Gov. Abbott’s State of the State address

Gov. Abbott on January 19, delivered his State of the State address to the Legislature and laid out his priorities for the session, focusing on cooperation on school finance reform, teacher pay, school safety (including mental health issues), property tax reform, and disaster preparedness. The governor named these five issues as “emergency items,” which allows lawmakers to avoid constitutional restrictions against passing bills during the first 60-days of the legislative session and get to work straight away.
Association News
Mark your calendars: TTA Convention and Product Showcase set for August 25-28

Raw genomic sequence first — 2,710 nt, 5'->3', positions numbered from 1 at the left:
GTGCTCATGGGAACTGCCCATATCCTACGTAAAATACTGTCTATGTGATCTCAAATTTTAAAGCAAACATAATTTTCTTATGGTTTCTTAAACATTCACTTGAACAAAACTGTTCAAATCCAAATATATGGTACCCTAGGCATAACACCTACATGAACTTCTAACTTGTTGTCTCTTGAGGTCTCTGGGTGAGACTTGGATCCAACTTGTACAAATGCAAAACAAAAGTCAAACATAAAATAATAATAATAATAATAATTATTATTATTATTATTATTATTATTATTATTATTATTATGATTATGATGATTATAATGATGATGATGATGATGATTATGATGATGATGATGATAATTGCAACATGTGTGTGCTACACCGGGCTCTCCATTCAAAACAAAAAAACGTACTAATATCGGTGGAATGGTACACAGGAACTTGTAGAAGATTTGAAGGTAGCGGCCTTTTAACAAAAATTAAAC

Planning is underway for the Texas Telephone Association Convention and Product Showcase set for August 25 through 28 at the Hyatt Hill Country Resort in San Antonio.

Look for more details soon.
In the State and Around the Nation
White House releases American Broadband Initiative Milestones Report 
The White House on February 13 announced the release of the American Broadband Initiative Milestones Report on broadband deployment in the United States.

“Throughout our economy, emerging technologies are disrupting pre-existing business models and creating unprecedented opportunities for the American people,’’ according to the White House blog post . ”However, without access to reliable high-speed broadband, too many Americans are being left out of those opportunities. This is particularly true in rural America, where nearly 39 percent of Americans lack sufficient broadband access.”